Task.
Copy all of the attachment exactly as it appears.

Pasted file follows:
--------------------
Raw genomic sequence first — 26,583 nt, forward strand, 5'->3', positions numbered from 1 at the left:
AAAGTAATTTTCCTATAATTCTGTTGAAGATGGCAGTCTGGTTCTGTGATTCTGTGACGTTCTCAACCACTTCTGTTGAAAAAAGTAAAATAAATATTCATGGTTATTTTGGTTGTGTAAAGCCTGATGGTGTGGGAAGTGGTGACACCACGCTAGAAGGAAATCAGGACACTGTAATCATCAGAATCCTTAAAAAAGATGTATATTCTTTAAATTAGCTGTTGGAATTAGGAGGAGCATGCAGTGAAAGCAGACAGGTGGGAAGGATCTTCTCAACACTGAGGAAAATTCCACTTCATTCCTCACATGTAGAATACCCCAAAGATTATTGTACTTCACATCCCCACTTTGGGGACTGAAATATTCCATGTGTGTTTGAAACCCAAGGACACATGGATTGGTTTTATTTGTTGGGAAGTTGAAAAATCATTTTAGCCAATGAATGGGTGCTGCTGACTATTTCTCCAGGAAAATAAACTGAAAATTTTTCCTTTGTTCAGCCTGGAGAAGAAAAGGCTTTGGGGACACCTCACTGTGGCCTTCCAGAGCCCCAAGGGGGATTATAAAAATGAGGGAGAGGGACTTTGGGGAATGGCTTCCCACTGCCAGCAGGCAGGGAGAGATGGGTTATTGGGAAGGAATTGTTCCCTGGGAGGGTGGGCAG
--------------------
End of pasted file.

Raw genomic sequence first — 26,583 nt, forward strand, 5'->3', positions numbered from 1 at the left:
AAAGTAATTTTCCTATAATTCTGTTGAAGATGGCAGTCTGGTTCTGTGATTCTGTGACGTTCTCAACCACTTCTGTTGAAAAAAGTAAAATAAATATTCATGGTTATTTTGGTTGTGTAAAGCCTGATGGTGTGGGAAGTGGTGACACCACGCTAGAAGGAAATCAGGACACTGTAATCATCAGAATCCTTAAAAAAGATGTATATTCTTTAAATTAGCTGTTGGAATTAGGAGGAGCATGCAGTGAAAGCAGACAGGTGGGAAGGATCTTCTCAACACTGAGGAAAATTCCACTTCATTCCTCACATGTAGAATACCCCAAAGATTATTGTACTTCACATCCCCACTTTGGGGACTGAAATATTCCATGTGTGTTTGAAACCCAAGGACACATGGATTGGTTTTATTTGTTGGGAAGTTGAAAAATCATTTTAGCCAATGAATGGGTGCTGCTGACTATTTCTCCAGGAAAATAAACTGAAAATTTTTCCTTTGTTCAGCCTGGAGAAGAAAAGGCTTTGGGGACACCTCACTGTGGCCTTCCAGAGCCCCAAGGGGGATTATAAAAATGAGGGAGAGGGACTTTGGGGAATGGCTTCCCACTGCCAGCAGGCAGGGAGAGATGGGTTATTGGGAAGGAATTGTTCCCTGGGAGGGTGGGCAG